Lockwood Marine has written an op-ed piece for the Journal-Gazette regarding the Renaissance Square purchase.
He has graciously consented for it to be reprinted here, along with some other information and analysis the JG left out.
Another Renaissance folly
The Henry administration is not serving the city well. Wasting money on so-called “downtown development projects” (Calhoun Street) and now floating its own project named Renaissance (Square) are examples. With police headquarters as an excuse, the administration is now pushing the project to create a legacy and provide separate quarters for the City while wasting millions of taxpayer dollars.
A majority of our City council appears to have bought into the City’s estimates of space needs and exaggerated costs to upgrade or replace the FWPD headquarters. They argue that after twenty years the City will own its own headquarters building at no extra cost to taxpayers but ignore the $1.5 – $2.0 million annual operating costs for utilities, maintenance and capital additions for Renaissance Square.
Our City government has made two key errors; (1) they have lost sight of the proper roles of government; and (2) their ongoing decisions and actions not supported by the public have created a lack of credibility. The construction/ownership of specialized facilities such as fire halls, jails and courthouses is a proper function of government but the purchase of office buildings by government entities is a very debatable role and is a poor use of taxpayer funds. The argument is being made that we need to provide an optimal work environment for City employees to boost morale and efficiency and that, like individuals, the City should buy buildings rather than lease them. Businesses understand that a proper work environment adds to morale and productivity, but they also know that office buildings are a poor investment and that other uses of their capital provide better returns to stakeholders. Headquarters buildings provide a poor return for shareholders or taxpayers. Office buildings are a poorer investment for government bodies than for businesses. That is one of the reasons for the trend toward government leases of postoffices, IRS processing centers, records centers, etc.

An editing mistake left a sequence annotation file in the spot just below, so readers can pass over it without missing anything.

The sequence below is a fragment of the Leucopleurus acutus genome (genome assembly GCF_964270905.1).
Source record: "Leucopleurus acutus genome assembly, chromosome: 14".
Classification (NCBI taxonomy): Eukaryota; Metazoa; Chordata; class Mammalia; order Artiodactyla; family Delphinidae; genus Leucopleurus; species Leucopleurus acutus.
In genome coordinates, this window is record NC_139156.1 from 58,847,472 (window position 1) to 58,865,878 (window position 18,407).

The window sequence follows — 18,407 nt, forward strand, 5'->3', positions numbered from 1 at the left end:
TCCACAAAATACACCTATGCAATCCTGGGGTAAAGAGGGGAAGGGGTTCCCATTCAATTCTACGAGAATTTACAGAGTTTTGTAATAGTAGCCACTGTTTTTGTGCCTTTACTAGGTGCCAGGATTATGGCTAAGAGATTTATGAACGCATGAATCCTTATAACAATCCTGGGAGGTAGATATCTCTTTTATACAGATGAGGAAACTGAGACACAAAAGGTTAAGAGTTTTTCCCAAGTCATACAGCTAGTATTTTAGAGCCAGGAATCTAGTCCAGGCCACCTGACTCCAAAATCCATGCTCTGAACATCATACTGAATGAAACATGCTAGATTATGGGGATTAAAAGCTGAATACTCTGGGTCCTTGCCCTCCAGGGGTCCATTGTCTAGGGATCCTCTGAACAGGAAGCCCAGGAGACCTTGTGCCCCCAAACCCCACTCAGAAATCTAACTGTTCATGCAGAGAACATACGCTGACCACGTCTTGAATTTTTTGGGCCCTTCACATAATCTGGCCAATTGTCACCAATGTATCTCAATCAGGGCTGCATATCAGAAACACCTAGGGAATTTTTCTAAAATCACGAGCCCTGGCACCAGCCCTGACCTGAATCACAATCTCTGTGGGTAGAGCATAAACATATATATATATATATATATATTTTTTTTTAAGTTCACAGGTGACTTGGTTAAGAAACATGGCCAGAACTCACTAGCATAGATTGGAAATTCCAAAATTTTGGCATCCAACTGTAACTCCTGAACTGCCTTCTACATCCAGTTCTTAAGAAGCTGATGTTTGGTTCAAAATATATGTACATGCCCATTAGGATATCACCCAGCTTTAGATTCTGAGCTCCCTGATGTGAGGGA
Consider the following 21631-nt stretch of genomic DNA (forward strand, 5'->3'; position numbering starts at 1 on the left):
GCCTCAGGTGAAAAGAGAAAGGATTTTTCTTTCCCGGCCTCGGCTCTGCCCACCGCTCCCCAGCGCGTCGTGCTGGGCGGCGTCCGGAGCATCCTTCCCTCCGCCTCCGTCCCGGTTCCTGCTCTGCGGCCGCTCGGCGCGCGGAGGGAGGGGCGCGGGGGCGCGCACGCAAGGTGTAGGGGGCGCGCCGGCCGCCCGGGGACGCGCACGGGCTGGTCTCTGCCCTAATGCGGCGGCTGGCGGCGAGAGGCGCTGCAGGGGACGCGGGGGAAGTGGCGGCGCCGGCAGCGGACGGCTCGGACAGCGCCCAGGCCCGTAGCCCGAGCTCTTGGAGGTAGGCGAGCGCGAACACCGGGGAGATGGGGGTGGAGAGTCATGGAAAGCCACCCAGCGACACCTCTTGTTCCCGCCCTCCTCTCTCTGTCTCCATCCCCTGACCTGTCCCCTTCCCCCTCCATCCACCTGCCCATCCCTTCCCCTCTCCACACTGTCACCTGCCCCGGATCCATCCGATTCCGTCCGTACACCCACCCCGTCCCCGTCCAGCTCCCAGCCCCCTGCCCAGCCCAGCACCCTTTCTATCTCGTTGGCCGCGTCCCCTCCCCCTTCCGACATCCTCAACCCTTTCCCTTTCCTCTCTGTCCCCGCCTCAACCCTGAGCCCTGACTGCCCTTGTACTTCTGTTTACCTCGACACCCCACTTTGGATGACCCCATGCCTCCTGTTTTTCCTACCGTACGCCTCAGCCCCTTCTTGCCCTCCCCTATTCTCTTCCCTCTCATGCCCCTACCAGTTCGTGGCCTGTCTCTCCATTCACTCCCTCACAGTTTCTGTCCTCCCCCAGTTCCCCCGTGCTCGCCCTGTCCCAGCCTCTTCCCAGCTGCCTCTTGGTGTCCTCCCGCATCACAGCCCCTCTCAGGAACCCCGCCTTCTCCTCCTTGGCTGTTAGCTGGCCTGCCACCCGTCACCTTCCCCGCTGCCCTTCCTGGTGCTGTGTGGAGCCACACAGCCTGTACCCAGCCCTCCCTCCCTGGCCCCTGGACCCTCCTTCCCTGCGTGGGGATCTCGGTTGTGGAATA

When individuals buy homes they are doing two separate but related things: buying shelter and accumulating equity/wealth. Government bodies need to purchase office/operating space services but have no justification for taking extra taxpayer funds to create wealth in the form of buildings. Taxpayers should keep those extra funds to spend or save and invest as they see fit. Investors can almost always provide office space cheaper on a total cost basis than buildings financed by larger tax payments. Savings to Allen County taxpayers from leasing rather than buying would be especially significant now that there is a surplus of local office space/commercial buildings available.